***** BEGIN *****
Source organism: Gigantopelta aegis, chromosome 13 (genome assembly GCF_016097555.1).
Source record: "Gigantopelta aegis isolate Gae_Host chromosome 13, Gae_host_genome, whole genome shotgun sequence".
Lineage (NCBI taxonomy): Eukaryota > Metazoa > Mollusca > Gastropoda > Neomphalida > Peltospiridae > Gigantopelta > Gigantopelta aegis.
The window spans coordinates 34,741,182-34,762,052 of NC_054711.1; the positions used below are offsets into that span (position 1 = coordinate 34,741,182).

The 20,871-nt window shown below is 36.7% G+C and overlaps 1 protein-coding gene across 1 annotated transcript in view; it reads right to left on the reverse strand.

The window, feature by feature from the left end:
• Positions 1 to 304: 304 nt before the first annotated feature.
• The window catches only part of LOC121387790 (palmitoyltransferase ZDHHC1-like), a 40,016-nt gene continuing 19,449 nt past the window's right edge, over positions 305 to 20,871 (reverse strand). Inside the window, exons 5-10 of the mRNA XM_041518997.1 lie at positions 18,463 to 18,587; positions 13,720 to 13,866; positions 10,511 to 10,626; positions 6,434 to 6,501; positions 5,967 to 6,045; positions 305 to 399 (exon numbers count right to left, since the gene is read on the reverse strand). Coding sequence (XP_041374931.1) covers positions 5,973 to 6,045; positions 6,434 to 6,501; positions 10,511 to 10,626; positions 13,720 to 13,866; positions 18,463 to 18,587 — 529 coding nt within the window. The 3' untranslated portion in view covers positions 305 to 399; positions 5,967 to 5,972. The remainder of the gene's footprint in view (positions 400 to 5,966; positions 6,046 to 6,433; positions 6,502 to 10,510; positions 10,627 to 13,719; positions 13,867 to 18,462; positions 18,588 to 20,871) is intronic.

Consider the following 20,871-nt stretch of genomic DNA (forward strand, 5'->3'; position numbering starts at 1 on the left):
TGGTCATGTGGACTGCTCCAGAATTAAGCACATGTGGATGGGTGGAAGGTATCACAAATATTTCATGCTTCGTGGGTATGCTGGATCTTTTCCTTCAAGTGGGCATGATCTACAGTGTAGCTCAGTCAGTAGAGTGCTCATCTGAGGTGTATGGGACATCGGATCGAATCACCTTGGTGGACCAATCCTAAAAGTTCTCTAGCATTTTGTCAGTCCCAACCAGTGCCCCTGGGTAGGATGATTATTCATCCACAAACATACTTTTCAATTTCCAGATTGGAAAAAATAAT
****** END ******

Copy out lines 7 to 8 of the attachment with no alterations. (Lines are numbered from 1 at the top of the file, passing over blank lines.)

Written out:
• Positions 1 to 304: 304 nt before the first annotated feature.
• The window catches only part of LOC121387790 (palmitoyltransferase ZDHHC1-like), a 40,016-nt gene continuing 19,449 nt past the window's right edge, over positions 305 to 20,871 (reverse strand). Inside the window, exons 5-10 of the mRNA XM_041518997.1 lie at positions 18,463 to 18,587; positions 13,720 to 13,866; positions 10,511 to 10,626; positions 6,434 to 6,501; positions 5,967 to 6,045; positions 305 to 399 (exon numbers count right to left, since the gene is read on the reverse strand). Coding sequence (XP_041374931.1) covers positions 5,973 to 6,045; positions 6,434 to 6,501; positions 10,511 to 10,626; positions 13,720 to 13,866; positions 18,463 to 18,587 — 529 coding nt within the window. The 3' untranslated portion in view covers positions 305 to 399; positions 5,967 to 5,972. The remainder of the gene's footprint in view (positions 400 to 5,966; positions 6,046 to 6,433; positions 6,502 to 10,510; positions 10,627 to 13,719; positions 13,867 to 18,462; positions 18,588 to 20,871) is intronic.